Some people talk about “˜climbing out of debt’ like it’s a pit, while others say they’re “˜buried under a mountain of debt’. Either way, the top can seem a long way off when you’re right down at the bottom, peering up at the promise of a debt-free future.
Perhaps the most off-putting thing about our debt problems is the sheer scale of them. It’s hard to stay motivated long enough to reach the top, unless you learn to:
- take it one step at a time
- appreciate what your sacrifices are achieving
- stay focused on (but not daunted by) the big picture.
This should make it easier to stay focused, leading to a “˜virtuous circle’ of better results and higher levels of motivation.
One step at a time
Let’s say you’re paying off four separate debts: you’re managing the minimum payments and overpaying wherever possible.
Whether you focus those overpayments on the highest-interest debt or the smallest one, you’ll probably make better progress if you focus on realistic, short-term goals.
Make sure you write down exactly how much you owe at the start, and set yourself concrete targets. If it helps, draw up a ticklist ““ things like:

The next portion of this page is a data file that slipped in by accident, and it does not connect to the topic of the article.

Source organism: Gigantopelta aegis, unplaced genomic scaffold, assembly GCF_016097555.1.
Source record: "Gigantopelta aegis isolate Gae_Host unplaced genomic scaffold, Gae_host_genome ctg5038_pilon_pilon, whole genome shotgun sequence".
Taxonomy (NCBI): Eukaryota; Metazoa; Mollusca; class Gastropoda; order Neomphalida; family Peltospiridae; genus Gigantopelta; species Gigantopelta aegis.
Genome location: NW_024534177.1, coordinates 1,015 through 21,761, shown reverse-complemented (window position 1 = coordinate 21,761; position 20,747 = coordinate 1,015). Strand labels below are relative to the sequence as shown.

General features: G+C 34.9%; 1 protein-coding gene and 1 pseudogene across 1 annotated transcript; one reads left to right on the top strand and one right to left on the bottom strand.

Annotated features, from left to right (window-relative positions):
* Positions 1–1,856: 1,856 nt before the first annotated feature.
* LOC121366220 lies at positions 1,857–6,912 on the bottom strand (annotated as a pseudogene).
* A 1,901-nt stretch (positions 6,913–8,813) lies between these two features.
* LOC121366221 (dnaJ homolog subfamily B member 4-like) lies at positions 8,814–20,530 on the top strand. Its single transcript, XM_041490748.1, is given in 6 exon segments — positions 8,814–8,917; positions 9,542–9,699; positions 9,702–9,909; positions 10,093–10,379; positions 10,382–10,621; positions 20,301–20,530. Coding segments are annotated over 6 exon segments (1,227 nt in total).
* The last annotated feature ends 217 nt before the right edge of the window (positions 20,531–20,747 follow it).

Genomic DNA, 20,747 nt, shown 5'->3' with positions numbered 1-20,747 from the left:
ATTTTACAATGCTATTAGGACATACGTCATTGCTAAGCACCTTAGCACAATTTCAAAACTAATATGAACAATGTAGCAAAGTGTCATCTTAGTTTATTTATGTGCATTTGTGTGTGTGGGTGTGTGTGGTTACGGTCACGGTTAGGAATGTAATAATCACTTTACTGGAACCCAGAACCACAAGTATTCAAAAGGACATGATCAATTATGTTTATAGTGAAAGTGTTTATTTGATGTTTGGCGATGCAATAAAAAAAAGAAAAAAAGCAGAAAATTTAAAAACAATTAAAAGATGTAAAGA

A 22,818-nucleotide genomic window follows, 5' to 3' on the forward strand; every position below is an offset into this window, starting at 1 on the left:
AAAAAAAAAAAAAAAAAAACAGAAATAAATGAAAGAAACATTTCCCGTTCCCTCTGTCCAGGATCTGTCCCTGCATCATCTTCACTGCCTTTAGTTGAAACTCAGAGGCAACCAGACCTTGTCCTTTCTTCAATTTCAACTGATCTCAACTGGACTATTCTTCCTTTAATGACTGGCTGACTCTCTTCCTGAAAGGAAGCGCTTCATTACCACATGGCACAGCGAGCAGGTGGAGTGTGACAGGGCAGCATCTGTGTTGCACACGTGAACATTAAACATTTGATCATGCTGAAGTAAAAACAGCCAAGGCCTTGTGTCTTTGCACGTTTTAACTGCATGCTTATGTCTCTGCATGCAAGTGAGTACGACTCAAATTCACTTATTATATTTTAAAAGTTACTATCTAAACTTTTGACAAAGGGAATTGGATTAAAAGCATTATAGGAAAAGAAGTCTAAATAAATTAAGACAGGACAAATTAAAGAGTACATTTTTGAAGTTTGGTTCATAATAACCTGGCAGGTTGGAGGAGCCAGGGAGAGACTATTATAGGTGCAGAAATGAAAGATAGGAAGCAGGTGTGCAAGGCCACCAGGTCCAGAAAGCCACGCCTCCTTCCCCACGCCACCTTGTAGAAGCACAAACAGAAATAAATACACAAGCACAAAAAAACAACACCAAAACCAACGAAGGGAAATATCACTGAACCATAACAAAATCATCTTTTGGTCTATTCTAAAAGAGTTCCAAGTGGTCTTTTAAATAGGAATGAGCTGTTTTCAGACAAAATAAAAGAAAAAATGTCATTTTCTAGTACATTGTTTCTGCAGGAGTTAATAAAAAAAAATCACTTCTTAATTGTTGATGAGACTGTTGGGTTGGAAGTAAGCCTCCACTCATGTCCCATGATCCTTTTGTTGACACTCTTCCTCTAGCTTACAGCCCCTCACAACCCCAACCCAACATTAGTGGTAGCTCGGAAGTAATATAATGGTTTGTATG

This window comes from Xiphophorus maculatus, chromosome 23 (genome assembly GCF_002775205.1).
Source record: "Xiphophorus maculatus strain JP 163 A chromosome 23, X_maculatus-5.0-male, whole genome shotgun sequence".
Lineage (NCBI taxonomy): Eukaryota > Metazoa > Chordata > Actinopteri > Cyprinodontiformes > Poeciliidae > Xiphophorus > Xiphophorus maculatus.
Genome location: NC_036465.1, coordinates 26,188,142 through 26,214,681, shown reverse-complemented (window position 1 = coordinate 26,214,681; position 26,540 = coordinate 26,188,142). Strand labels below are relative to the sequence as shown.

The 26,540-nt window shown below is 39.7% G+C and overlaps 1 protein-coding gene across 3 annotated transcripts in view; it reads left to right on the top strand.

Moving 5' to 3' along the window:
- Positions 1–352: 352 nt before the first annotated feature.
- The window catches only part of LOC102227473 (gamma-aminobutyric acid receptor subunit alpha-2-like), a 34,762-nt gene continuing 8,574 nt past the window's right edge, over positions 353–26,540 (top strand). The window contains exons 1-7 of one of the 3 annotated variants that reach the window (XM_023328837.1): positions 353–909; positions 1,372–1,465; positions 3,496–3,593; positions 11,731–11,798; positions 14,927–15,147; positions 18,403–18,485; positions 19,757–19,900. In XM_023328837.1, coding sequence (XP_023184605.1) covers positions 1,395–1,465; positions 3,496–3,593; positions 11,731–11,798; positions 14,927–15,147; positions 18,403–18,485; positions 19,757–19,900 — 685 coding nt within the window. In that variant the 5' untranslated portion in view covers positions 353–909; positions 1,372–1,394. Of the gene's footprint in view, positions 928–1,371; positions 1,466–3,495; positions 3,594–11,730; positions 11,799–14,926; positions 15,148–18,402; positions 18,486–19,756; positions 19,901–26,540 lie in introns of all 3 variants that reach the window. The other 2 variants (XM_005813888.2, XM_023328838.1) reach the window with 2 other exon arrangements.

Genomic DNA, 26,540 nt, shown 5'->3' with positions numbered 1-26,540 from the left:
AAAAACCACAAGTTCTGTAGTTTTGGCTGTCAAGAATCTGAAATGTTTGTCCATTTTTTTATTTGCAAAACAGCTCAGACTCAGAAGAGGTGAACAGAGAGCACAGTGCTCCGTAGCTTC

- 10% of my entire debt gone
- $500 paid off this debt
- only $1,000 left on this card
- just three debts left.
When you tick something off, reward yourself.
Appreciate your sacrifices
Eating out, buying CDs, taking holidays”¦ whatever we want to spend our disposable income on, it isn’t easy to give it up, especially when each small sacrifice has such a tiny impact on the overall debt. Denying yourself a luxury once or twice might not be hard, but doing it for years takes a lot of discipline.
So keep track of the sacrifices you make. More important, keep track of what they’re helping you achieve. If you stay away from the mall or turn down a night out with friends, figure out what you would have spent, and put it aside there and then, whether you’re moving numbers between bank accounts or putting real cash in a box.
You’ll be able to say things like:
- “Not going skiing last week let me pay off 20% of my credit card bill.”
- “Not going to the bar tonight will take my overdraft down under the $1,000 mark.”
- “I can pay my dad back if I just take a smaller holiday.”
The Big Picture: life after debt
In the days before debt, your entire disposable income was yours to use as you saw fit. Next time you’re tired of economizing, just picture how good it would feel to be like that again.
However good it feels to go shopping, buy music, eat take-aways, and so on, being debt-free is sure to feel a lot better. So remember that every single luxury you give up is taking you one step closer to a debt-free existence.
The closer you get, the better you’ll feel, so set yourself targets and stick to them. When your debts are gone and your savings account’s looking healthy, you’ll be glad you did.
Guest post written by Melanie Taylor